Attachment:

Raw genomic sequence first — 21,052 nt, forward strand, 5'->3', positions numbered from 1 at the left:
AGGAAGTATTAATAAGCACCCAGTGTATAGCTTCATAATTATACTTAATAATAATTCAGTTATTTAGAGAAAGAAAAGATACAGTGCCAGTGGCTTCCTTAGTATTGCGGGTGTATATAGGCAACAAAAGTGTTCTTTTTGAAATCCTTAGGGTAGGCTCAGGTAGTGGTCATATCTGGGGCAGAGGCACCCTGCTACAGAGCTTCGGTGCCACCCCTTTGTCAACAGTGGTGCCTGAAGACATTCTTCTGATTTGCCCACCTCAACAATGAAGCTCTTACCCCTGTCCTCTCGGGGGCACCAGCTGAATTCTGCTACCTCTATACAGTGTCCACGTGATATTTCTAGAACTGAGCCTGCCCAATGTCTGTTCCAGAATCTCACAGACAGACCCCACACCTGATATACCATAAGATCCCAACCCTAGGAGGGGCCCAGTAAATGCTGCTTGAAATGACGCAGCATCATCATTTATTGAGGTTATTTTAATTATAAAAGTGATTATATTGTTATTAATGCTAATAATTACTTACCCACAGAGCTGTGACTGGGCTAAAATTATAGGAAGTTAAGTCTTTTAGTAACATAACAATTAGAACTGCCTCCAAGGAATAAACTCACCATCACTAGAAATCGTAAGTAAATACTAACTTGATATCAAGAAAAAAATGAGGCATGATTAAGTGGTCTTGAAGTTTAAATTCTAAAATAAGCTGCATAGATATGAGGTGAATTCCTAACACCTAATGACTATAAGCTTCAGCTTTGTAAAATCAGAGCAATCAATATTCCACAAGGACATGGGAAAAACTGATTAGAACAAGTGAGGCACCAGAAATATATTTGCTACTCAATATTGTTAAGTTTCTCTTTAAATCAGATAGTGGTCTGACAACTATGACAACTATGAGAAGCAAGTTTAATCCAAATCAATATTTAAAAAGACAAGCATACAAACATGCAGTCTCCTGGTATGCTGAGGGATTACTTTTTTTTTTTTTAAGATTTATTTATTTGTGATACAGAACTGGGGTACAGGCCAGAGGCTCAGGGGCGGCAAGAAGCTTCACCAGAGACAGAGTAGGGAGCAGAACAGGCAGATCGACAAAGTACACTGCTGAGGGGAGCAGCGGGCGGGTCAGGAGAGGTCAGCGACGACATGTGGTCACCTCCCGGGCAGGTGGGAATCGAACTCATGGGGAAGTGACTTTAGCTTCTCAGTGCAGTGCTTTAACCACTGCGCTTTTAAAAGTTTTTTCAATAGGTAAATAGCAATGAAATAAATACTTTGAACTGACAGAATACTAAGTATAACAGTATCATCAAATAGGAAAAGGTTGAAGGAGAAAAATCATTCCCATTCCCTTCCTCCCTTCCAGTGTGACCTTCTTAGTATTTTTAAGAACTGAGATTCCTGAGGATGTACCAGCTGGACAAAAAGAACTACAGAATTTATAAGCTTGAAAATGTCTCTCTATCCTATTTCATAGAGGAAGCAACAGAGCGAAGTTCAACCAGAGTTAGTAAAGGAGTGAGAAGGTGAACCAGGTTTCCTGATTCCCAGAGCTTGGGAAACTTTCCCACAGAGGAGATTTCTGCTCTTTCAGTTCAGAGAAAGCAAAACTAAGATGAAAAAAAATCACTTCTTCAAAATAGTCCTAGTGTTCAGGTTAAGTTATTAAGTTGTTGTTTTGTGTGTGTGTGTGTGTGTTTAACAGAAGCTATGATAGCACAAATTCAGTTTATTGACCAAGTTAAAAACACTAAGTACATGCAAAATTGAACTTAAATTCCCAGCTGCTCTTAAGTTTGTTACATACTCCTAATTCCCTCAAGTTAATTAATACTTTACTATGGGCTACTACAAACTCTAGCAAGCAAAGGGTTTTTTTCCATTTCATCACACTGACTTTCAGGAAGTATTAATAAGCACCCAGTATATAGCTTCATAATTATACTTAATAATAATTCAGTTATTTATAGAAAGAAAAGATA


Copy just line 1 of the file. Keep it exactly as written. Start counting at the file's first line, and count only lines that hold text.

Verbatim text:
Raw genomic sequence first — 21,052 nt, forward strand, 5'->3', positions numbered from 1 at the left: